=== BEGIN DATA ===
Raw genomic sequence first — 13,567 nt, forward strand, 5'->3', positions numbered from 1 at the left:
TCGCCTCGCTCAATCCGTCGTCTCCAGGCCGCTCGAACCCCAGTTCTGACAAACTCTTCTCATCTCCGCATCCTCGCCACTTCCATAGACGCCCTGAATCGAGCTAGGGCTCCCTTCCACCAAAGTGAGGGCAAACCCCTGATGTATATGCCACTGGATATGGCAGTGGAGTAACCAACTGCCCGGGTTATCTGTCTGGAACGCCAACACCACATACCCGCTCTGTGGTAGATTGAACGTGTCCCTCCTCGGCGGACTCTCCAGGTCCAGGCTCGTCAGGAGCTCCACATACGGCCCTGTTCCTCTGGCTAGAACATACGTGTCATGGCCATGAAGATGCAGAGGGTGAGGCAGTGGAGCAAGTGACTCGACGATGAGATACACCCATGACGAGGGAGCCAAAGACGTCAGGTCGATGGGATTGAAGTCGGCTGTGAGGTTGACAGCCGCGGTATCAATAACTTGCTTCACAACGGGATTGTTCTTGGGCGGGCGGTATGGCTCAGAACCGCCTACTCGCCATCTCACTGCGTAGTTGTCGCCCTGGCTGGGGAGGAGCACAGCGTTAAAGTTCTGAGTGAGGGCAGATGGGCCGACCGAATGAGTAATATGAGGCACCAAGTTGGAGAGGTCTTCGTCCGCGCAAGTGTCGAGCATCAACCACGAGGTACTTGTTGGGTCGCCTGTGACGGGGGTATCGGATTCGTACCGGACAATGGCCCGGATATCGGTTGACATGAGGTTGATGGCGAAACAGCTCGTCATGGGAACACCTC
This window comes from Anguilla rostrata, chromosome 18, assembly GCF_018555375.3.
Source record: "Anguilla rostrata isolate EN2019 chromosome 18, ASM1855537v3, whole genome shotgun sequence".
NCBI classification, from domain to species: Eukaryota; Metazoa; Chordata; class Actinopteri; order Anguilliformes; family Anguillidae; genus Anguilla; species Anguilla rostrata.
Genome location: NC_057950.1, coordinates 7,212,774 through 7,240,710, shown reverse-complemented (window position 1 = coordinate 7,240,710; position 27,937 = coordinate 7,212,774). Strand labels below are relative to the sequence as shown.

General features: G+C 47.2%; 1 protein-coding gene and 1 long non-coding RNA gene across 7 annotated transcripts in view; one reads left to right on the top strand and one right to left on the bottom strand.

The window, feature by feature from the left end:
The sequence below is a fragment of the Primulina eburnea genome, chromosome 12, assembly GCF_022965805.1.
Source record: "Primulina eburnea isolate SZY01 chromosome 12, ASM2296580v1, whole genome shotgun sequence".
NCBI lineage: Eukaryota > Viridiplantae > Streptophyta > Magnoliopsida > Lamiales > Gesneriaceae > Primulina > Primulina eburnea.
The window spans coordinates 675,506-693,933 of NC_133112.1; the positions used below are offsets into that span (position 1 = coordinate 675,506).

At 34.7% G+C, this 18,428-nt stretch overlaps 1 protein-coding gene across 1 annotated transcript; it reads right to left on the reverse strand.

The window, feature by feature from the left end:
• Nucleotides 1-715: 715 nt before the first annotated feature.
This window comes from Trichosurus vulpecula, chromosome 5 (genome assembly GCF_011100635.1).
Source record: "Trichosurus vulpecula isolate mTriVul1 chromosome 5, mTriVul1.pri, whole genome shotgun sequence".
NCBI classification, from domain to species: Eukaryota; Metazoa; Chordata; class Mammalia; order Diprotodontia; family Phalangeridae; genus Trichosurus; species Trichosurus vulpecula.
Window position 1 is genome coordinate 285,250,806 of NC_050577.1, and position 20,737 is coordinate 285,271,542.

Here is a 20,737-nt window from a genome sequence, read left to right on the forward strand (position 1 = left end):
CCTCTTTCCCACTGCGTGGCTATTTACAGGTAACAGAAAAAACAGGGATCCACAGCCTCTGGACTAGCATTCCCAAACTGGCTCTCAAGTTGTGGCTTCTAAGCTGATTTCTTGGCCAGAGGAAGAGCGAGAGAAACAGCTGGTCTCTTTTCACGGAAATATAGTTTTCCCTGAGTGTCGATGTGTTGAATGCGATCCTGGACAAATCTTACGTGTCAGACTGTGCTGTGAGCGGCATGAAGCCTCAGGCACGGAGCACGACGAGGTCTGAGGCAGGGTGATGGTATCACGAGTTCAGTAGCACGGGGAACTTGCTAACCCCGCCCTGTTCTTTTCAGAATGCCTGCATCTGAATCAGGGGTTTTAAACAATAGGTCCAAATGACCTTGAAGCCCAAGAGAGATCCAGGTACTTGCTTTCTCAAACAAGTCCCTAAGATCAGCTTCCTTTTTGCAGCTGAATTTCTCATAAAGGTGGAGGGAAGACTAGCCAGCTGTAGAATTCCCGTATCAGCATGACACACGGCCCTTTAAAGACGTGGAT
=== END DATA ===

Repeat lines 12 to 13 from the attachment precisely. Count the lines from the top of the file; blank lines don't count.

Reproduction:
The window spans coordinates 675,506-693,933 of NC_133112.1; the positions used below are offsets into that span (position 1 = coordinate 675,506).

At 34.7% G+C, this 18,428-nt stretch overlaps 1 protein-coding gene across 1 annotated transcript; it reads right to left on the reverse strand.